Yirat Shamayim (Fear of G-d)
הרב מאיר אורליאן
Now, O Israel, what does Hashem, your G-d, ask of you? ONLY to fear Hashem, your G-d, to go in all His ways and to love Him, and to serve Hashem, your G-d, with all your heart and with all your soul; to observe the commandments of Hashem and His decrees, which I command you today, for your benefit. (Devarim 10:12,13) The word ONLY, which implies a minimal request, seems totally inappropriate to introduce this comprehensive list of demands. Fear of G-d (Yirat Shamayim) is in of itself a lofty ideal, let alone the remainder of the list! Chazal note this difficulty and ask (Berachot 33b), "Is Yirat Shamayim a small matter?!"
The Ramban, in fact, explains that the word "only" relates to the conclusion of the verses, "for your benefit." In other words, although G-d is demanding total service of Him, it is not because He needs it, but rather He demands it "for YOUR benefit." Moshe is essentially echoing G-d's words following Matan Torah, "Let it be that this heart should remain theirs, to fear Me and observe all My commandments all the days, so that it should be good for them and for their children forever!" (Devarim 5:26)
Chazal, however, interpret the word "only" as applying to the immediately following phrase, "to fear Hashem, your G-d." (Berachot 33b):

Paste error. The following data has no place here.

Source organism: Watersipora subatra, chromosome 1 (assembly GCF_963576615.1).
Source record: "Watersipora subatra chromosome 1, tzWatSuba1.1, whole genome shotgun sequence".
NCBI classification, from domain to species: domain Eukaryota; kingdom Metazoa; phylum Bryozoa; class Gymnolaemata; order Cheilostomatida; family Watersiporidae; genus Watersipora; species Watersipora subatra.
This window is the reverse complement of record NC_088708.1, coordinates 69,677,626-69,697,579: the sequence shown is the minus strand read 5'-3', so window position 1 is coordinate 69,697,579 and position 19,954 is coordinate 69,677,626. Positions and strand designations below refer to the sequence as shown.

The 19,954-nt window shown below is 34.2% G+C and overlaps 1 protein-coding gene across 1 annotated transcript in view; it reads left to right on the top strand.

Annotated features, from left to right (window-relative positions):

R. Chanina says: Everything is in the hands of G-d except for Yirat Shamayim, as it says, "Now, O Israel, what does Hashem, your G-d, ask of you? ONLY to fear Hashem." Is Yirat Shamayim a small matter? ... Yes, for Moshe it was a small matter, as R. Chanina said, "This is comparable to a person who is asked for a large vessel which he has; it seems to him like a small vessel. A small vessel which he doesn't have; it seems to him like a large vessel." Yirat Shamayim is, indeed, a "large vessel," and not something simple. However, since Moshe had already acquired this trait, he viewed it merely as a "small vessel," and was able to say "only." Many commentators raise the obvious difficulty with this passage. Although for Moshe himself Yirat Shamayim may have seemed a small matter, he was, after all, speaking to Bnei Yisrael, who were not at his level. For them, this demand of Yirat Shamayim remains a great matter!
Furthermore, Chazal emphasize the significance of Yirat Shamayim as essential for the preservation of wisdom (Shemot Rabbah 30:11):
A person learns midrash, halachot, and aggadot. If he does not have fear of sin -- he has nothing! This is comparable to a person who said to his friend, "I have a thousand measures of grain; I have a thousand measures of oil and a thousand of wine." His friend said to him, "Do you have storehouses to put them into? If you do have, everything is yours; if not -- you have nothing!" So too, a person learns everything. They say to him, "If you have fear of sin, everything is yours," as it says, "Fear of Hashem is his treasure." (Yeshayahu 33:6) Why is this particular trait so important specifically for wisdom?
To explain this completely would require an understanding of the term "fear of G-d" in its different forms and levels. Abarbanel, Mesillat Yesharim, and the Netziv deal with this at length. Perhaps we can answer these questions, though, based on one of the simplest aspects of "Yirat Shamayim."